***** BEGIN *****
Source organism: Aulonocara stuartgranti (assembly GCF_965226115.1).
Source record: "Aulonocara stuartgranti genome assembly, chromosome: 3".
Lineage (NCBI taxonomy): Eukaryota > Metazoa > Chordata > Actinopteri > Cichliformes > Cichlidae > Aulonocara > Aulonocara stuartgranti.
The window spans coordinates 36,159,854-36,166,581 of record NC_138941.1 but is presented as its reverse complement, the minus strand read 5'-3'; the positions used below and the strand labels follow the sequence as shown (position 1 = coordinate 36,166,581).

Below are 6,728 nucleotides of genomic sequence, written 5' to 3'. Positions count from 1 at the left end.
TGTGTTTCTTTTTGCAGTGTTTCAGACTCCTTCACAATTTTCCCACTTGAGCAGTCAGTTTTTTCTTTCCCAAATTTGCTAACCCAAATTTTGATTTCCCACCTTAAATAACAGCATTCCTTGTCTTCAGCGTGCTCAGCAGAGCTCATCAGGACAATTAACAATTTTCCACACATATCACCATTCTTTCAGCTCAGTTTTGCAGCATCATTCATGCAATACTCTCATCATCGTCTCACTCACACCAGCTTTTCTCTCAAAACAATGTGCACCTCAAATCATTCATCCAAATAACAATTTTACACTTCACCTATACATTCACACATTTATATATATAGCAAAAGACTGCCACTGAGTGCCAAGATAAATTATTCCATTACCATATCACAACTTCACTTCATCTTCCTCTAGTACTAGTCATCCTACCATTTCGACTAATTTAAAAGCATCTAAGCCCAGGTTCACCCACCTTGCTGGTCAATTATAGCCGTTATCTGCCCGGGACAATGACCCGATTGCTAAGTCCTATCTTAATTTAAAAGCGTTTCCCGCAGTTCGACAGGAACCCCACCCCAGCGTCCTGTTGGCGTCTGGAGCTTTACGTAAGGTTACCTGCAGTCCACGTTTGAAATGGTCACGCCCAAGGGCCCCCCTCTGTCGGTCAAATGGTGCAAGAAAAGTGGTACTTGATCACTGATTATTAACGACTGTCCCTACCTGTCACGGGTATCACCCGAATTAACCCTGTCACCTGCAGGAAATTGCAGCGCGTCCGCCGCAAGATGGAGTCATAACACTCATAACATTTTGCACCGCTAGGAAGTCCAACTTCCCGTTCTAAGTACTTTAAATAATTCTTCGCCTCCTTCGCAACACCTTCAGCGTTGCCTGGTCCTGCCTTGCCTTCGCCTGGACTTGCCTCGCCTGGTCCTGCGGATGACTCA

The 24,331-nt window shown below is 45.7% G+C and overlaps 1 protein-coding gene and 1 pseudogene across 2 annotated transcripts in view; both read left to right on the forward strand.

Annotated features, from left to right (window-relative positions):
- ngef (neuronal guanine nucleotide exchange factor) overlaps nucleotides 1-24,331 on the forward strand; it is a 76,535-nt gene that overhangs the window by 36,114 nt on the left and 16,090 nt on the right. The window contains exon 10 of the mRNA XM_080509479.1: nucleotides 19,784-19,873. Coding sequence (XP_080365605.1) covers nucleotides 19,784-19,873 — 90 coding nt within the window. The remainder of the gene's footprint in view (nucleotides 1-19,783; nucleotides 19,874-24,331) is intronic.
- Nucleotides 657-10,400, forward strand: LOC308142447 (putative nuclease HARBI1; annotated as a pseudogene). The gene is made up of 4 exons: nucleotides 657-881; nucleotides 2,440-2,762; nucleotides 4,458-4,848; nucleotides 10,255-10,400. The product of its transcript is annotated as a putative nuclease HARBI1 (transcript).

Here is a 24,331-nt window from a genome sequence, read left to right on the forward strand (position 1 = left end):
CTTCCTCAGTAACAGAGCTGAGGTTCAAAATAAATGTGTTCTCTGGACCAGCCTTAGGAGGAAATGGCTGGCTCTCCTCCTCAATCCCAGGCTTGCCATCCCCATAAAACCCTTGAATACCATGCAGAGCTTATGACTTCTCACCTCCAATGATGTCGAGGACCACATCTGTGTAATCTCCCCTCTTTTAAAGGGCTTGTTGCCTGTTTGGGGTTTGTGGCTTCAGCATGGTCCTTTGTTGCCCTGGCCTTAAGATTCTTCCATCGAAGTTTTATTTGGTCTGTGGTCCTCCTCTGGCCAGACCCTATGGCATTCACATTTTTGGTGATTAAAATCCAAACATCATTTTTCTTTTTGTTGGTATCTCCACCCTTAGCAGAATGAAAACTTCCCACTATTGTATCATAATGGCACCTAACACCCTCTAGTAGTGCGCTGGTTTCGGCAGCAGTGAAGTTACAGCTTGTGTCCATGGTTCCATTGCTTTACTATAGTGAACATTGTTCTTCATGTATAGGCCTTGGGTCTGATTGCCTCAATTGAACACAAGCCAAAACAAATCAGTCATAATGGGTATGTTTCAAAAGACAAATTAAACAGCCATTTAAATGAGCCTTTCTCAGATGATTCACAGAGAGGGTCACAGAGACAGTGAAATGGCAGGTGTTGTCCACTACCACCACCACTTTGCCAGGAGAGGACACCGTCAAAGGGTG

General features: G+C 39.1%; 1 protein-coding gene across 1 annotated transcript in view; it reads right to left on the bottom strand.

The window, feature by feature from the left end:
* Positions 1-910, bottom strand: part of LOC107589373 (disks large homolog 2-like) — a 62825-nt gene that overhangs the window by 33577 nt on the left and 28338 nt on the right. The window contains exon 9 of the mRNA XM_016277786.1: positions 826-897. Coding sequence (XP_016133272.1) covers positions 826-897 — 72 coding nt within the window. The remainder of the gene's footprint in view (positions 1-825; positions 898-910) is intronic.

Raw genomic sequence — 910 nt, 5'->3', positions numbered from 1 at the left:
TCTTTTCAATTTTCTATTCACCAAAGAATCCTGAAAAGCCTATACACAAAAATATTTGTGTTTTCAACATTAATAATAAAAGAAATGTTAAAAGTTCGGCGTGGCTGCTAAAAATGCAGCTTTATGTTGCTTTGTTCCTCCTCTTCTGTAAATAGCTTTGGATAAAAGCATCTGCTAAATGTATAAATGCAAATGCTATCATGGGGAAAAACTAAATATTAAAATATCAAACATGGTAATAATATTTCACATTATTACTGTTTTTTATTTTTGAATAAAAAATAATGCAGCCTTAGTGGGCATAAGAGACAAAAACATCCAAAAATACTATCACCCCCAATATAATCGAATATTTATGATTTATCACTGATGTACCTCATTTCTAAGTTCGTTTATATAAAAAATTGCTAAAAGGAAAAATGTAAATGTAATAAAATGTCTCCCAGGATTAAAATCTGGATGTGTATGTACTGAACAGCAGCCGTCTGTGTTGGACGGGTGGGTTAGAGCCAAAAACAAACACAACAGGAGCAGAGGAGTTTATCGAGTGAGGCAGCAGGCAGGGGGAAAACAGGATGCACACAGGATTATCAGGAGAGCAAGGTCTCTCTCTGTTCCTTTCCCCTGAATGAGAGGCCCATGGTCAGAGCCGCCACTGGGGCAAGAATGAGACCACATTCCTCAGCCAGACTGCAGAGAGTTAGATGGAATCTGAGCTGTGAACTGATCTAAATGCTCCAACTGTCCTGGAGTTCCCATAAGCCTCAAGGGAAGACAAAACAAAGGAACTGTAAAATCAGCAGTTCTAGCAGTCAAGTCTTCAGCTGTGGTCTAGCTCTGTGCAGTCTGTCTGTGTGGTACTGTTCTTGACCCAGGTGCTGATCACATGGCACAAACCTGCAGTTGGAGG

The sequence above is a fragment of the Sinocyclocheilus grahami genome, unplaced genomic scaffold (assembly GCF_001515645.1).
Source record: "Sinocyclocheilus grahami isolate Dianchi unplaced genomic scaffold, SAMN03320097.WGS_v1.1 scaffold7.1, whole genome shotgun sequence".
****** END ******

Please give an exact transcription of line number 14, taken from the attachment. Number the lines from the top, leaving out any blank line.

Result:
The window, feature by feature from the left end: